Collaboration between universities and companies should be emphasised in the development of research funding. We need more projects in which the industry sets the requirements and provides a product platform for research and innovation. Universities, for their part, offer research-based knowledge, laboratory services and support for implementing new solutions. Implementing collaborative projects this way also makes it possible to combine doctoral education with the needs of the industry.

What does the honorary doctorate mean to you?

An honorary doctorate is the highest honour a university can grant to an individual. For me, this recognition is a career highlight and one which I am humbled and grateful to accept.

Your department was charged with handling the hull strength and vibration behaviour of the Icon of the Seas, the largest cruise ship in the world. The ship will go out to sea for the first time on the same day you are set to receive the honorary doctorate. Which are you more excited about?

The ship in question is the new flagship of Royal Caribbean Cruises and without a doubt the most complex ship ever built. This may sound strange, but I am more excited about the ceremonial conferment event than the shakedown cruise. We have conducted very thorough laboratory tests, calculations, and quay trials to verify the strength and vibration behaviour of the ship's hull. The full picture will, of course, only become clear after the testing and the handover, when the ship enters its proper operating environment. Icon of the Seas is equipped with a comprehensive measuring system, which allows us to monitor the ship's behaviour remotely as it begins service under actual operational conditions.

Honorary Doctor Ari Niemelä

Ari Niemelä completed his master's degree in technology in naval architecture and marine engineering at Helsinki University of Technology in 1990. After graduation, he has worked as a classification engineer at Deltamarin Ltd., as head designer for Kvaerner Masa Yards, as project coordinator for Aker Finnyards and as the head of hull basic design at STX Finland and Meyer Turku.

Niemelä has participated in educating many master's-level engineers and doctoral researchers in the product development of cruise ship structures, and determinedly advanced research collaboration between the Meyer Turku shipyard and Aalto University. The collaboration has borne fruit, with Aalto University marine technology research reaching 21st place in the ShanghaiRanking World University Ranking.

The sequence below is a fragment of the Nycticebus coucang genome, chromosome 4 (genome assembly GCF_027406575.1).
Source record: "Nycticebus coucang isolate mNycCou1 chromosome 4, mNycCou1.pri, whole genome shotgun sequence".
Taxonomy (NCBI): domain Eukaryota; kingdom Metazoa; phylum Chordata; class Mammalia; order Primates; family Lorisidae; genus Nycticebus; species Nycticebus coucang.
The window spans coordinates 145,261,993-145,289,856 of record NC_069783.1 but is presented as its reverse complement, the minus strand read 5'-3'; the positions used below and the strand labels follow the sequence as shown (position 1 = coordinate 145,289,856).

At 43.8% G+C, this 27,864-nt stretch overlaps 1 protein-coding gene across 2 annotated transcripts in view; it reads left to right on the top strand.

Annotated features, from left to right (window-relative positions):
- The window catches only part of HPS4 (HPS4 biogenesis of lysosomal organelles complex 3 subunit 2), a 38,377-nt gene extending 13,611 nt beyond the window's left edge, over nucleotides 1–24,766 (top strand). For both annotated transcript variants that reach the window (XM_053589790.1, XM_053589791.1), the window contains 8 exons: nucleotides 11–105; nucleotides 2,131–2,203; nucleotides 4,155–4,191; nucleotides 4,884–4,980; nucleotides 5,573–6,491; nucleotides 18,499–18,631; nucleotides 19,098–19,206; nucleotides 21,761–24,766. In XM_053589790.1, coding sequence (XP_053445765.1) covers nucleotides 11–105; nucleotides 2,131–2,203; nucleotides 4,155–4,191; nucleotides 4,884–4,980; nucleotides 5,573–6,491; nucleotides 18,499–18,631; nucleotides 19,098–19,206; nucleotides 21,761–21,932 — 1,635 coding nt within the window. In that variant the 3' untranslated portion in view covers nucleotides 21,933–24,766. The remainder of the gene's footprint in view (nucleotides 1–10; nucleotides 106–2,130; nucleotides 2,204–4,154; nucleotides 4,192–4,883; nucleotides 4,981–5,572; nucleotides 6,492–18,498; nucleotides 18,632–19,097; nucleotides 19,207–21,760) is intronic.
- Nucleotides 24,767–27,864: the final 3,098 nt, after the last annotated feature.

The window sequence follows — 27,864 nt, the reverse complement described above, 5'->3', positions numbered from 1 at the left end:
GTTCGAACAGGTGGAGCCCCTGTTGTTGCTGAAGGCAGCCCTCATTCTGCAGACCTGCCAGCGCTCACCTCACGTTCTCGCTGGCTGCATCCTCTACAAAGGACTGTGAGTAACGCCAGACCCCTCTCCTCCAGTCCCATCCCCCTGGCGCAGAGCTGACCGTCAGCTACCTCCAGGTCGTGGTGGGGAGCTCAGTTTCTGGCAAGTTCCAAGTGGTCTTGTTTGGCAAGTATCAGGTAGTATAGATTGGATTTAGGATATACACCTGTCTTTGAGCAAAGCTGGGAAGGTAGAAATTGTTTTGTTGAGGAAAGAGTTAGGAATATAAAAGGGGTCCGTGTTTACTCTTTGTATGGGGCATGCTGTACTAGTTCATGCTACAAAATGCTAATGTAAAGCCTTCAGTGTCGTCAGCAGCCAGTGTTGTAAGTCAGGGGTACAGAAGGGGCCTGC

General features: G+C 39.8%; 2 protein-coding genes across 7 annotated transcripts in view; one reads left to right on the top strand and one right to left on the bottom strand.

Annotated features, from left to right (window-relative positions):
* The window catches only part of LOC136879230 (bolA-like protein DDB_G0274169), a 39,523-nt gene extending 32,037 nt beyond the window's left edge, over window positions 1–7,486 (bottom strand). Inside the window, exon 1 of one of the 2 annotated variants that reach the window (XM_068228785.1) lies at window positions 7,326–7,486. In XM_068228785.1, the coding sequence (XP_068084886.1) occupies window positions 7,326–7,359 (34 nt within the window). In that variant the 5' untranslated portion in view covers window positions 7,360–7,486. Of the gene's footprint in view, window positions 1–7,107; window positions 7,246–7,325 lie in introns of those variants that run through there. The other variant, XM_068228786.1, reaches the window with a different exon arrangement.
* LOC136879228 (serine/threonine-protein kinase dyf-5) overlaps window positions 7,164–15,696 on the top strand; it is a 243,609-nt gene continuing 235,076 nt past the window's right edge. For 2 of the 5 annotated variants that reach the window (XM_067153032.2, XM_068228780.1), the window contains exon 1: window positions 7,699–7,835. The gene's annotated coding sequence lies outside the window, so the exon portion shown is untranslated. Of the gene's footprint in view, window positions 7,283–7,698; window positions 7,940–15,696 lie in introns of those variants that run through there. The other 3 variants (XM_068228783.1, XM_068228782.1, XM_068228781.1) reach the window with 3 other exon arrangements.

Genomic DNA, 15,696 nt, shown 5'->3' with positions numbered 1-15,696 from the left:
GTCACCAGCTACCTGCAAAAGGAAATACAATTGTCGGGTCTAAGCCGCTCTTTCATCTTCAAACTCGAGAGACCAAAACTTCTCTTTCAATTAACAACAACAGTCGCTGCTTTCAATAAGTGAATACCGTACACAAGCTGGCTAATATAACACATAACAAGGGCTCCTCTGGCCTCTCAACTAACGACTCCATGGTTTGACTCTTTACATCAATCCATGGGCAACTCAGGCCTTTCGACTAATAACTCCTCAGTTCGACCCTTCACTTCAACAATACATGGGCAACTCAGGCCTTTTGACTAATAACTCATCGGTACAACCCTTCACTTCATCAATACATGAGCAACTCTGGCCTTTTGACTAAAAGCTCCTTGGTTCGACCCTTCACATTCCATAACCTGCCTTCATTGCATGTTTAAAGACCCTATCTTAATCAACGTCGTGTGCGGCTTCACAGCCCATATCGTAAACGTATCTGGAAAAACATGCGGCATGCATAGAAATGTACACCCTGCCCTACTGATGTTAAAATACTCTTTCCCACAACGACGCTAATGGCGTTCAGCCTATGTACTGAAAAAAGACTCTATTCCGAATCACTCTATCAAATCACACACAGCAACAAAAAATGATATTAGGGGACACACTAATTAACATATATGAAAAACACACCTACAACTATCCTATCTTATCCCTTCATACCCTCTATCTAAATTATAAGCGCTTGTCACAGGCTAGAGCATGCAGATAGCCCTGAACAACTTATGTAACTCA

In 2010, the Academic Engineers and Architects in Finland (TEK) presented Niemelä with the Finnish Engineering Award for his innovative work in the strength and vibration design of the hull of the Oasis of the Seas cruise ship. The Aalto University School of Engineering named Niemelä as its Alumnus of the Year in 2017.

The Aalto University Ceremonial Conferment of Doctoral Degrees in Technology will be held on 16 June 2023. A total of seven new honorary doctorates will be conferred in the event, including Ari Niemelä.

The schools of technology of Aalto University may grant the rank of honorary doctor and its associated insignia in a ceremonial conferment of doctoral degrees to a person who has a strong connection to Aalto University and who, based on their merits in advancing science, technology or other social or cultural activities, is considered worthy of the honour. The rank of honorary doctor is the highest recognition the university may bestow, and the ceremonial conferment is the university's most important celebration.

Honorary doctors in technology 2023

Aalto University has granted seven Honorary Doctorates of Science in the field of technology. The new honorary doctors have all made significant impact in science, technology and society.